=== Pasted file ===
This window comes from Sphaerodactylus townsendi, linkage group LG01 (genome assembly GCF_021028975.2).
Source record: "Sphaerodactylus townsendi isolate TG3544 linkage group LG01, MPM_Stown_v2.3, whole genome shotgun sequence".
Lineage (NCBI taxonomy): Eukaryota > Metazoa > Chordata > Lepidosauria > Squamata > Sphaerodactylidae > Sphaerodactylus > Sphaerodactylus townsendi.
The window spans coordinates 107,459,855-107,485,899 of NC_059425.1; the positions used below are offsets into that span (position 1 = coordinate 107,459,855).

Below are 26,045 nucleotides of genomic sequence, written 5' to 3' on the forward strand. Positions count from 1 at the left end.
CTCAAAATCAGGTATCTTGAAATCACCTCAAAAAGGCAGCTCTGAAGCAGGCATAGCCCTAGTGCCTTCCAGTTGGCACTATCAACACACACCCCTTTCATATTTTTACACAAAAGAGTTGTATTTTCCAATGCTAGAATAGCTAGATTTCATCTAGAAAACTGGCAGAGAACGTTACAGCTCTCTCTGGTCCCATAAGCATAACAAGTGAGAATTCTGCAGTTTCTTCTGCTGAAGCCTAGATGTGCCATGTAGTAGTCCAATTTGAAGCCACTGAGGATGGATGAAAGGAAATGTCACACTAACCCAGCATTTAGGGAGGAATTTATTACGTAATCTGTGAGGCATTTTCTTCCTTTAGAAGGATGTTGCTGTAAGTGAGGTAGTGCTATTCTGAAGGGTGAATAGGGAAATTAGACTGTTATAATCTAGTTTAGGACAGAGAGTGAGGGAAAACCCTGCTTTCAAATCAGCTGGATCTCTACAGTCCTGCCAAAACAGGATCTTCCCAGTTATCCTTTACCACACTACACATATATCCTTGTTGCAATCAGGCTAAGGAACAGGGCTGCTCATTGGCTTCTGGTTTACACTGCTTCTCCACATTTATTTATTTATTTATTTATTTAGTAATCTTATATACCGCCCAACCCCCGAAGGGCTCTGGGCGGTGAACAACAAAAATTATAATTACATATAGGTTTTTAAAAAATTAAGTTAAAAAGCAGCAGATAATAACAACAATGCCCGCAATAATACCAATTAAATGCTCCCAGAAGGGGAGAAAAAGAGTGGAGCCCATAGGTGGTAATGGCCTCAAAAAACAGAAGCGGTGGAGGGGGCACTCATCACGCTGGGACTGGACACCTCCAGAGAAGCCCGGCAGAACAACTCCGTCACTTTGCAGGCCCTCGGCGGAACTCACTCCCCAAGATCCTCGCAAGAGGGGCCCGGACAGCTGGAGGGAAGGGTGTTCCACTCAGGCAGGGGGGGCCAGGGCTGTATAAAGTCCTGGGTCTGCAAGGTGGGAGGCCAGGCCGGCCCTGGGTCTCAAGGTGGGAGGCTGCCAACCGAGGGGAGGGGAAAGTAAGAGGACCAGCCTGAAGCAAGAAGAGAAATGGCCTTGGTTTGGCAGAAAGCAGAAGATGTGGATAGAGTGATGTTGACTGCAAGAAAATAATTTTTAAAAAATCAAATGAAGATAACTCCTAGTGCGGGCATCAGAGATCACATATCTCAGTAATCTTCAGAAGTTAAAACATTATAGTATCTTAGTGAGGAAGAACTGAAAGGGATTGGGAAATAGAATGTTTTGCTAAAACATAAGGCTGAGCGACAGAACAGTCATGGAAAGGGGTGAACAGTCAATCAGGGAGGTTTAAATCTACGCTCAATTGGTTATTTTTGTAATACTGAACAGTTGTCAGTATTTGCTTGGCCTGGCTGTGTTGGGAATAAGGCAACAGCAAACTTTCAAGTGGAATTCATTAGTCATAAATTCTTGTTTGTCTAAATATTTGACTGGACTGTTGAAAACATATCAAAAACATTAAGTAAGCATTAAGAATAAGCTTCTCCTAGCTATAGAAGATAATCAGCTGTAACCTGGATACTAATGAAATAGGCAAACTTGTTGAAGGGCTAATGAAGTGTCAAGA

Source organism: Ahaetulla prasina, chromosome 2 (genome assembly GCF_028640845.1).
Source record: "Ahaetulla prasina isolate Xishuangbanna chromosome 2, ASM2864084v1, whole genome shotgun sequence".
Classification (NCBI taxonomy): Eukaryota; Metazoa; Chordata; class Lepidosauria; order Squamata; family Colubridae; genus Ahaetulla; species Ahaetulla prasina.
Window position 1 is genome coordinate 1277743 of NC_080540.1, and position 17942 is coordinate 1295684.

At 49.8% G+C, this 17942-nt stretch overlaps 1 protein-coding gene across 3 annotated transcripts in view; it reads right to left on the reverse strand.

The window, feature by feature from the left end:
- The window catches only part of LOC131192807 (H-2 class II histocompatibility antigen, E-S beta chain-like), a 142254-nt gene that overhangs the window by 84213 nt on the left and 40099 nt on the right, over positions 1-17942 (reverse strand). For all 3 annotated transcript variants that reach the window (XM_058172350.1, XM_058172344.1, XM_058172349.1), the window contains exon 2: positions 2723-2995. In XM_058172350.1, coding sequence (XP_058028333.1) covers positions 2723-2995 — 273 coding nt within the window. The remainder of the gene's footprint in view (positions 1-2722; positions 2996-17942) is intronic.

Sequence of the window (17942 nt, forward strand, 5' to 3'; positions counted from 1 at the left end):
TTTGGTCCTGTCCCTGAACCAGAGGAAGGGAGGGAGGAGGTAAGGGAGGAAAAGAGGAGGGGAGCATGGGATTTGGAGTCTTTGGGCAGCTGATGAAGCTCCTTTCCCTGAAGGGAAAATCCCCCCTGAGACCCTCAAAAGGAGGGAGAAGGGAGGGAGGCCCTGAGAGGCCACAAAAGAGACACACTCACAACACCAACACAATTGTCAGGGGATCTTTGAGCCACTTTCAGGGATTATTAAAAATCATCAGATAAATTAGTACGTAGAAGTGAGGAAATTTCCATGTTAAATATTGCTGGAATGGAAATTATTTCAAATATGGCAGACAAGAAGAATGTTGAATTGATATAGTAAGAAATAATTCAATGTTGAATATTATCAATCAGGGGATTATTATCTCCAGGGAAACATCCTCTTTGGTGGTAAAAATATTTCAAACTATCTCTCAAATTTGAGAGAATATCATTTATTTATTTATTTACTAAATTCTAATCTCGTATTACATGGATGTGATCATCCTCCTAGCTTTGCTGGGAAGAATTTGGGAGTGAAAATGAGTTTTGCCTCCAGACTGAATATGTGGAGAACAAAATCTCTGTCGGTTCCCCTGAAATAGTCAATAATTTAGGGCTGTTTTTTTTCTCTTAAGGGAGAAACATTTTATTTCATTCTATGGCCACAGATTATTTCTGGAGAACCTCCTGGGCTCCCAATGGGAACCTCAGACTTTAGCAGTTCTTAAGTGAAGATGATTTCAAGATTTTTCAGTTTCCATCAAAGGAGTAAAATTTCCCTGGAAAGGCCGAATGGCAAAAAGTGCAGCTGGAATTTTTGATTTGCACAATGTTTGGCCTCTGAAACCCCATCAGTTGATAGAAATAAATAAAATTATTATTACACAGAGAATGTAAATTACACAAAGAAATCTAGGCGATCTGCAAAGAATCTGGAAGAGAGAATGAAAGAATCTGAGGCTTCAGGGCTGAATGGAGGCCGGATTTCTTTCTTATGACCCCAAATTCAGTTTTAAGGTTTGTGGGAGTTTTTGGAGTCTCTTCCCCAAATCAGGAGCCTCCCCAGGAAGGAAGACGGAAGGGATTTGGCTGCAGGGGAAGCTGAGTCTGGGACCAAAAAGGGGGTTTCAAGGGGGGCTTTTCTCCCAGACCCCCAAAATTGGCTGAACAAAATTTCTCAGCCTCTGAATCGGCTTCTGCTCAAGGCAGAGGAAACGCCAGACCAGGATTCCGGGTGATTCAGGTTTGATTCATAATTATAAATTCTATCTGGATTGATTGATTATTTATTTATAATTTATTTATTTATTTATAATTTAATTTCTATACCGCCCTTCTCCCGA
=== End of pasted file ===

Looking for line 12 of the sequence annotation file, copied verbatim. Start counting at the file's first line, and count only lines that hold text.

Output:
The window, feature by feature from the left end: